How to fix it: Reducing your Flash files’ size will improve your page loading speed significantly. If the Flash isn’t essential, consider eliminating it. You can use HTML5 alternatives to replace your existing Flash content.

Unoptimized images  

An image speaks a thousand words, but it can also slow down your landing page. Unoptimized images are a prevalent speed issue for landing pages. Beautiful, high-resolution photos look impressive, but they require lots of bandwidth to load. 

Image size isn’t the only issue; file formats can also impact your site’s images’ loading time. Google research shows that, via a typical mobile 3G connection, 1.49MB takes around 7 seconds to load.

How to fix it: Check your images’ file sizes and ensure they are well below 1MB. Use JPEG instead of PNG, especially for larger images. JPEG images are naturally smaller in size than other image formats like PNG or GIF. Always test and optimize images on new pages, and review and take action on existing content.

Large media files 

Many landing pages rely heavily on images and other media like videos and audio files. Bandwidth is a vital resource, and when inefficiently managed, large media files can waste it. Trying to load large media files is an especially notable challenge for mobile users; files meant for desktops will take a longer time to load on smaller devices and mobile networks.

How to fix it: Upload media files in the correct formats and reduce the number of files where you can. Load file versions based on the user device. You should upload multiple versions of the same file onto the cloud and use the version best suited for a particular device.

Too many HTTP requests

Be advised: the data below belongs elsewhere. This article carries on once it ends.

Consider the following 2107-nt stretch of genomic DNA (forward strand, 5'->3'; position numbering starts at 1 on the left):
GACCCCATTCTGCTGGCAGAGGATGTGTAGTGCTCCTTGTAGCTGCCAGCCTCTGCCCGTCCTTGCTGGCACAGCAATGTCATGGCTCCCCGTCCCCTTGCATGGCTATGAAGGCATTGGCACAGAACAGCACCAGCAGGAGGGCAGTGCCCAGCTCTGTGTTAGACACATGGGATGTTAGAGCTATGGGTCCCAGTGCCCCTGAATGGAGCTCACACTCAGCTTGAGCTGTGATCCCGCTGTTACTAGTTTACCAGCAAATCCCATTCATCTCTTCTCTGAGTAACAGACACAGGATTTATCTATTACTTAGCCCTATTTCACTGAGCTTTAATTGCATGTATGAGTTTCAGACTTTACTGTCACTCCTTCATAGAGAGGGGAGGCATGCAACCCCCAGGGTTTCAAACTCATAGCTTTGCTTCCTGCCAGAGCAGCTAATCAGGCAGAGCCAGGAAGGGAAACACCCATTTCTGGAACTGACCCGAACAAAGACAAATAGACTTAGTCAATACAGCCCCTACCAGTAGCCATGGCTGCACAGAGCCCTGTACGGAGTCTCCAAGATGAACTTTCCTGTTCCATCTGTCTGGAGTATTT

Whenever a user comes to your web page, the web browser sends a request to your website’s server for information on the page. This file may contain text, images, or multimedia elements. The fewer HTTP requests the server has to make, the faster the site can load.

How to fix it: There’s no perfect number of HTTP requests, but you should test your pages to understand how many requests it’s currently requiring and assess what you could remove. You can reduce HTTP requests by taking action on several other items on this list, such as reducing the number of images on a page and the sizes of your image files.

Lack of caching techniques 

Using caching techniques can drastically improve your page’s speed performance. Caching techniques allow you to store frequently used data points in the ”cached memory.” On subsequent requests, the cached content gets served from the cached memory, speeding up the entire data retrieval process.

How to fix it: If you’re not caching, start now by implementing browser/HTTP and server-side caching.

Bulky code 

Clean code isn’t only a best practice; it speeds up page loading time, too. Bulky code, full of excessive white spaces, lazy inline CSS, empty new lines, inline styling, and unnecessary comments can all make the website stylesheet unnecessarily larger, slowing down your page.